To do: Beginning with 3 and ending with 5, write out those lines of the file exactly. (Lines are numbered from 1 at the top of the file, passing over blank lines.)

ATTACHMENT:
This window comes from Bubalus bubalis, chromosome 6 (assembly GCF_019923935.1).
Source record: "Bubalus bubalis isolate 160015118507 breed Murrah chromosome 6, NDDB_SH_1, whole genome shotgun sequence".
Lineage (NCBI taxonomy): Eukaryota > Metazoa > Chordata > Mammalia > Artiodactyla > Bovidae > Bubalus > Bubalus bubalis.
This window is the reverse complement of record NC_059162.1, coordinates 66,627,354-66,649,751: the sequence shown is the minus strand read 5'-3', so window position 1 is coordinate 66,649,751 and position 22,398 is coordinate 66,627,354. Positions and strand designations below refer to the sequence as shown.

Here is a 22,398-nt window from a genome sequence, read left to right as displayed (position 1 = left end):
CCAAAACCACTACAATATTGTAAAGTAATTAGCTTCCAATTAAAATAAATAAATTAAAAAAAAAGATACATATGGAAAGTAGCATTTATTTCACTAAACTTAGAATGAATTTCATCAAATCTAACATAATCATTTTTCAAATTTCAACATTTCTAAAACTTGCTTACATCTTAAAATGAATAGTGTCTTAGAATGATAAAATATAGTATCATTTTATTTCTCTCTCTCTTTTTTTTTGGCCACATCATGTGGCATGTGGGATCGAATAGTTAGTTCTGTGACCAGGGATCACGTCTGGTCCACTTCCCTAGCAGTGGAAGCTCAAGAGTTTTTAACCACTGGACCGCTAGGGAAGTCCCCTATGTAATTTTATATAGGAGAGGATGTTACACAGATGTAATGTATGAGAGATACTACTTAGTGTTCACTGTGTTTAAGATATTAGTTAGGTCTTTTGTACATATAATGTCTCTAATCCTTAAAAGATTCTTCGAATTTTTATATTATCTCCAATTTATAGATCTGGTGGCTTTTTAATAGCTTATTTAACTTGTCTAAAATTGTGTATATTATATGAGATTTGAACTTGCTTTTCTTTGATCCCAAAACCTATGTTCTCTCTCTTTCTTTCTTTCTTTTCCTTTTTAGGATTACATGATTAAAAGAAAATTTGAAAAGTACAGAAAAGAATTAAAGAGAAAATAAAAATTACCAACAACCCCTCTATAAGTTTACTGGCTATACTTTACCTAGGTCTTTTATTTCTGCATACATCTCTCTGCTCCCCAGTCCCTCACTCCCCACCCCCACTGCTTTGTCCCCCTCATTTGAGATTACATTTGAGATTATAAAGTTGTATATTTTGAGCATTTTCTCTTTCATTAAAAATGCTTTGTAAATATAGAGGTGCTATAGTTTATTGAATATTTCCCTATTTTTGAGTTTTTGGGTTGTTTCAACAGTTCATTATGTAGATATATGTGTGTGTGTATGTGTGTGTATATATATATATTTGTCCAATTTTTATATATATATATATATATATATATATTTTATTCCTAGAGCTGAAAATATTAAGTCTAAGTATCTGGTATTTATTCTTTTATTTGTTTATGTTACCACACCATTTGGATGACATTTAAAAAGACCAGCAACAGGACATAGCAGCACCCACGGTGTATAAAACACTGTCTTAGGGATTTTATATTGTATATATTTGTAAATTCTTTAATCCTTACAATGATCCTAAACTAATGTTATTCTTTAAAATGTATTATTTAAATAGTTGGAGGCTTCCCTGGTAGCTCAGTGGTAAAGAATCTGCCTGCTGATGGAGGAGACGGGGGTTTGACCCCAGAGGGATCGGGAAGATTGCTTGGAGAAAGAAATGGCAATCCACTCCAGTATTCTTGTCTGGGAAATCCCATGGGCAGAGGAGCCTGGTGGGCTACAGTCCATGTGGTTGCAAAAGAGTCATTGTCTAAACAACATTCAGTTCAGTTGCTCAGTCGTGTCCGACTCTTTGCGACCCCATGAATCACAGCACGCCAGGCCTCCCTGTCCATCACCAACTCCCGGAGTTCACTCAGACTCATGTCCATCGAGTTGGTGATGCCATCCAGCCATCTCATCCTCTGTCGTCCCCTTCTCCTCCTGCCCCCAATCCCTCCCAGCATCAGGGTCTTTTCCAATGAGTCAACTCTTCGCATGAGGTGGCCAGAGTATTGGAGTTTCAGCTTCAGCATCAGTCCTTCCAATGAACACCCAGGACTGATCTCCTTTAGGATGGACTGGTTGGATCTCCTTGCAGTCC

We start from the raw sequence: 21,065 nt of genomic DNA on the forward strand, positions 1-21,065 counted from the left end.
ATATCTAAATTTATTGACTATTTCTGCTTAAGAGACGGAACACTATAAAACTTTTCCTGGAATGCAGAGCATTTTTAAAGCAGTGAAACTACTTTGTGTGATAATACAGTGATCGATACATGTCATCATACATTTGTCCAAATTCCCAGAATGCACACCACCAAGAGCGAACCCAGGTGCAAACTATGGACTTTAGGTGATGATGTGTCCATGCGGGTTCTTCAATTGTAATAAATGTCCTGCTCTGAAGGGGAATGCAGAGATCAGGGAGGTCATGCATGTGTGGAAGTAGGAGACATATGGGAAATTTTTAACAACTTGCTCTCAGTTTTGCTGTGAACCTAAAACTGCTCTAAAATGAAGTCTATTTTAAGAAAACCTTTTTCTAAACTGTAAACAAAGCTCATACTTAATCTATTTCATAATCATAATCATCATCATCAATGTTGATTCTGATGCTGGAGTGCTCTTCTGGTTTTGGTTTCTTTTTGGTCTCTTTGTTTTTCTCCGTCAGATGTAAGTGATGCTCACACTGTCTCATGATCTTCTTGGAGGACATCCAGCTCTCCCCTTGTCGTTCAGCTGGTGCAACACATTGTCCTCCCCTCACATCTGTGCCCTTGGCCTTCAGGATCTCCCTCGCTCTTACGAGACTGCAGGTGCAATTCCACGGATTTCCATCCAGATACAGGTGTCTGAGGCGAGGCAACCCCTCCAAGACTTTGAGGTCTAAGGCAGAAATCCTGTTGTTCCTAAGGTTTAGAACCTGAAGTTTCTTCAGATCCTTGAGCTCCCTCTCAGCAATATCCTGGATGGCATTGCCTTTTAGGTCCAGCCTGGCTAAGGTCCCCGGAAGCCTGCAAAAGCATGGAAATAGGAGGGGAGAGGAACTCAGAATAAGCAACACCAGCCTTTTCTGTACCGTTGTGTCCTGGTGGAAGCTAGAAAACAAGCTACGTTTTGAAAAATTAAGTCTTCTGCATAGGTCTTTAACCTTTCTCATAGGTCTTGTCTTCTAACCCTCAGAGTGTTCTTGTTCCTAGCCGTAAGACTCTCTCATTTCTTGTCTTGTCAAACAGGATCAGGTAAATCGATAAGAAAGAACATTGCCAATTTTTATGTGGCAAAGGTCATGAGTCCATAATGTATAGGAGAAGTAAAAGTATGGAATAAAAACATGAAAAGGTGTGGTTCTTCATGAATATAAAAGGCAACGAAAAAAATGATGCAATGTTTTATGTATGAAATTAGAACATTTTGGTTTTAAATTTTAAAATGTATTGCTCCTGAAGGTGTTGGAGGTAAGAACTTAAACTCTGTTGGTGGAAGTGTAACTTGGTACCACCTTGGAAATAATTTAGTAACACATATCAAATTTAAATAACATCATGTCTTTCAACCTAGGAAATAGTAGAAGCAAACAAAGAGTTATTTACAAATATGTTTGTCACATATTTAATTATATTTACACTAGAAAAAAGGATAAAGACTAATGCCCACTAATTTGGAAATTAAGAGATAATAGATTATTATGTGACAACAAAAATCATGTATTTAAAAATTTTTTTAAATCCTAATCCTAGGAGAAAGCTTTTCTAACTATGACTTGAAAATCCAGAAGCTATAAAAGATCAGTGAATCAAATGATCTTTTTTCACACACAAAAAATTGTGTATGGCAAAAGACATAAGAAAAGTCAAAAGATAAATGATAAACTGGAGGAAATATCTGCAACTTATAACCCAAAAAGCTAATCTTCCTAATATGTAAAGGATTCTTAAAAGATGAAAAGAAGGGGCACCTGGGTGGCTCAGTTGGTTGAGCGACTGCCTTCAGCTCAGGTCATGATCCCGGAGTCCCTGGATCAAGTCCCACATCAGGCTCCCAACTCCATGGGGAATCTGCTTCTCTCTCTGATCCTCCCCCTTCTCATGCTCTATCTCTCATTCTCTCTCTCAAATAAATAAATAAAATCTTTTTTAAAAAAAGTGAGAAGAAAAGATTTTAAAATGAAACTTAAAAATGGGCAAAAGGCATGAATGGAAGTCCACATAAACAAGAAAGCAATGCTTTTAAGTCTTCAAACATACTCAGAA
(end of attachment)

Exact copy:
Lineage (NCBI taxonomy): Eukaryota > Metazoa > Chordata > Mammalia > Artiodactyla > Bovidae > Bubalus > Bubalus bubalis.
This window is the reverse complement of record NC_059162.1, coordinates 66,627,354-66,649,751: the sequence shown is the minus strand read 5'-3', so window position 1 is coordinate 66,649,751 and position 22,398 is coordinate 66,627,354. Positions and strand designations below refer to the sequence as shown.

Here is a 22,398-nt window from a genome sequence, read left to right as displayed (position 1 = left end):